Billboard Japan’s Women in Music initiative launched this year in the same spirit of Billboard’s annual Women in Music issue that began in 2007, with a mission to produce interviews, live performances and panel discussions focusing on trailblazing women in the Japanese music industry.
ermhoi is the second featured artist in Billboard Japan’s Women in Music interview series. The trackmaker and singer with roots in Japan and Ireland began music at an early age and continues to release works with her own unique world view not bound by any genre or style. In 2018, she formed Black Boboi with Utena Kobayashi and Julia Shortreed. The multi-talented artist looks back on her career so far and shares how she currently feels after working in solidarity with other female solo artists in this comprehensive interview.
I understand you became a musician because you’ve always loved music since childhood. Did you have any role models, women you idolized or looked up to?
I’ve never really been conscious of female figures to look up to, but I think that a lot of fictional female characters I’ve liked have been strong, independent, and unique, like Mathilda in the movie Léon: The Professional and the title character in Amélie. But I never considered them as role models and just thought they were cool. Recently, though, I had the opportunity to spend some time with the musician Eiko Ishibashi [her most recent projects include the score for the Oscar-winning film Drive My Car] and for the first time, it felt like I found a woman I could look up to. I’ve never thought of anyone in terms of whether or not they’re a woman, but Ms. Ishibashi is a person whose works are fabulous and whose way of communicating with people is lovely.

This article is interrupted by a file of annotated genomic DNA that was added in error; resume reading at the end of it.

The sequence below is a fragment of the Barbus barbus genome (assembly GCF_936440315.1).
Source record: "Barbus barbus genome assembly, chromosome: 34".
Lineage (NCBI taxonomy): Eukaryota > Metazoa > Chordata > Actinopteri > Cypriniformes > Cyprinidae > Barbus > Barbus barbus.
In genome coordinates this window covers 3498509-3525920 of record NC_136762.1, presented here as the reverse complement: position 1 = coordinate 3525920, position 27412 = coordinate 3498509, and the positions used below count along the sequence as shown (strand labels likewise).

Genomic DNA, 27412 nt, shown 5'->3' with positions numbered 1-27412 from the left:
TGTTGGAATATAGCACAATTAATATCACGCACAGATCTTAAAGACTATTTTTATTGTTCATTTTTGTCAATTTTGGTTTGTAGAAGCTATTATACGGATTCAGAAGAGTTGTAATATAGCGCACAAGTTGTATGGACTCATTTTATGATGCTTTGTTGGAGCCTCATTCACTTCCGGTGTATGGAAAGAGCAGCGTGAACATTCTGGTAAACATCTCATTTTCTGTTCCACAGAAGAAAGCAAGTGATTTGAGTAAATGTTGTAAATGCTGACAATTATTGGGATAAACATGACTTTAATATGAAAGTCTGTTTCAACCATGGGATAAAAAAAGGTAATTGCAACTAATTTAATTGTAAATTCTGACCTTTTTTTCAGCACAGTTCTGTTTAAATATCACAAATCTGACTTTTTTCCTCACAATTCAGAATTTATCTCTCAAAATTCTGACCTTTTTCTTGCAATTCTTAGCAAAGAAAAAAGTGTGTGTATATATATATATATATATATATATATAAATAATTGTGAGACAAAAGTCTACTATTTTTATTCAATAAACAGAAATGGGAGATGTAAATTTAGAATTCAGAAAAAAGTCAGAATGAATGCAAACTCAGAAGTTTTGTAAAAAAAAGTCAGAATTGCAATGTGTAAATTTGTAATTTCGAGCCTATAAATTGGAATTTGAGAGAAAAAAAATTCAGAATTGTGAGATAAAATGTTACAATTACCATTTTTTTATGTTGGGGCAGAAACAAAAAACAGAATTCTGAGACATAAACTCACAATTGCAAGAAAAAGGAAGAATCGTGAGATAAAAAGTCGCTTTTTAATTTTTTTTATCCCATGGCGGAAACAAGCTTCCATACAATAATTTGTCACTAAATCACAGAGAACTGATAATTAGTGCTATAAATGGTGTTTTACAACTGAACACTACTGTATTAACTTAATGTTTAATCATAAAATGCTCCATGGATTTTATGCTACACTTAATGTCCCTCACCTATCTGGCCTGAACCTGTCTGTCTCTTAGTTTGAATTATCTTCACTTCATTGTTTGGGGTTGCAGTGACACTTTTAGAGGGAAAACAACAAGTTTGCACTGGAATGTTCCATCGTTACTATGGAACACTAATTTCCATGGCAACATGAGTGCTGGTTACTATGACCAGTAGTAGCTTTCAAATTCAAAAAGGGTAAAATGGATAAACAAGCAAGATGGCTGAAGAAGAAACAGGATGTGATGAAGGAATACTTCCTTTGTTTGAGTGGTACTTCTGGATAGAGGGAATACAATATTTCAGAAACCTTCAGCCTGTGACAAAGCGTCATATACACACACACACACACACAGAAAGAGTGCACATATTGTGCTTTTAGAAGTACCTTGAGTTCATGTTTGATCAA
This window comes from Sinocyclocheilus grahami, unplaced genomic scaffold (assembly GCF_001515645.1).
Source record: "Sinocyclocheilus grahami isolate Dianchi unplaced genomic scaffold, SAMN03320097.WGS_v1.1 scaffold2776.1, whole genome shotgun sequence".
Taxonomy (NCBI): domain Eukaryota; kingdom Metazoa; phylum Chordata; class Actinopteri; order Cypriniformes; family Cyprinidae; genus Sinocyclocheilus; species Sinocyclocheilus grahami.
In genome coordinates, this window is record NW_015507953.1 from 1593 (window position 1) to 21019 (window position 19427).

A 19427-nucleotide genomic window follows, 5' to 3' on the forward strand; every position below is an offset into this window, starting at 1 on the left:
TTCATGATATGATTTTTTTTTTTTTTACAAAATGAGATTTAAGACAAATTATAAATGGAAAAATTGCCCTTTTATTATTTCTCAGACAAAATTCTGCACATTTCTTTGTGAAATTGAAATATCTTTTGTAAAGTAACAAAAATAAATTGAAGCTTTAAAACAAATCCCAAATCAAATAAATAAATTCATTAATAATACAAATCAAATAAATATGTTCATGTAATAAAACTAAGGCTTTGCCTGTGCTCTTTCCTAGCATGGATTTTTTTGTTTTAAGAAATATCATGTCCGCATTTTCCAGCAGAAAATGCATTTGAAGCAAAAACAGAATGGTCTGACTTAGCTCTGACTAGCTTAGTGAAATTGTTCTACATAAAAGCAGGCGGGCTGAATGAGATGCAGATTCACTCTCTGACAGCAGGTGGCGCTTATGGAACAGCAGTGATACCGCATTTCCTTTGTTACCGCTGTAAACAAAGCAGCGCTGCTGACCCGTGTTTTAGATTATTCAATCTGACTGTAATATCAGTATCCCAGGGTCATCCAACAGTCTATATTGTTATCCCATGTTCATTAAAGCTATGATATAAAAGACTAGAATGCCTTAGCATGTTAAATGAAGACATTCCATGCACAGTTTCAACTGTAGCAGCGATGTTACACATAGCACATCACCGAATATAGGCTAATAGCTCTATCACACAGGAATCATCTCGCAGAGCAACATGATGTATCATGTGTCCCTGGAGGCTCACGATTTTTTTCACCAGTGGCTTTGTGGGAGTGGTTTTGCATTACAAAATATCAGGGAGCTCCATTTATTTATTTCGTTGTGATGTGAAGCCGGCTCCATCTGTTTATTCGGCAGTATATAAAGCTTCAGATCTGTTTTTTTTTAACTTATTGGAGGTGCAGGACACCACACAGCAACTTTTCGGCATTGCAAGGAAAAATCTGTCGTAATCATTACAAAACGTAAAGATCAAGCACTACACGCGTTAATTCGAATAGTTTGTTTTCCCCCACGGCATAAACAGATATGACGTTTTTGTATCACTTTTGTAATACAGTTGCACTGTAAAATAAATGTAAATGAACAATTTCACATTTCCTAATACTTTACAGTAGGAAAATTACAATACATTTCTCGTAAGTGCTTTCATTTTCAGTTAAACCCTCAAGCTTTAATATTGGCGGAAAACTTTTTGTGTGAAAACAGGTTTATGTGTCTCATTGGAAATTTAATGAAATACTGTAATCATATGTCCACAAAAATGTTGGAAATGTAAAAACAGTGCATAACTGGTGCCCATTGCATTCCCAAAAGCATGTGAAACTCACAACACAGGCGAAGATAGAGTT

Do you ever feel empowered by the music of female artists?
There are many female artists whose works I’m simply drawn to. Joni Mitchell has always been a favorite of mine. Recently, I’ve also been into the Colombian artist Lido Pimienta. Her works and performances are fascinating, and I’m inspired by the way she openly speaks about a wide range of topics including being queer and her background and also about political issues.
Do your values in terms of what you consider cool change over time?
To me, values are something that changes every second it feels like, and it’s hard to maintain for a long time. I’m the type of person whose thoughts are always going around in circles, and I don’t have any motto that I live by. I think I’ve always chosen what I thought was good at each particular moment.
As a musician, does being a woman affect your activities in any way?
Not too many people do similar things in my category of music to begin with, and since I tend to also cross over genres, I’ve always been made aware of my position as an outsider more than the difference in gender. So I might not have had too many opportunities to be aware of being a woman. But there was this one time I was categorized as what’s called a “takuroku joshi” (bedroom producer girl), which made me feel uncomfortable because recording stuff at home is just a tool of expression and it’s not like my activities center around being “a girl who records stuff at home.”
There was a time when women in the minority in a male-dominated genre were mocked as being “so-and-so joshi” (girls) in Japan, perhaps to highlight their presence, but I didn’t feel comfortable with that. I also often hear about the difficulties of artists categorized as “female singer-songwriters” in Japan. Male fans would criticize them in a condescending way and give them advice they didn’t ask for. In other words, mansplaining is a thing that happens a lot.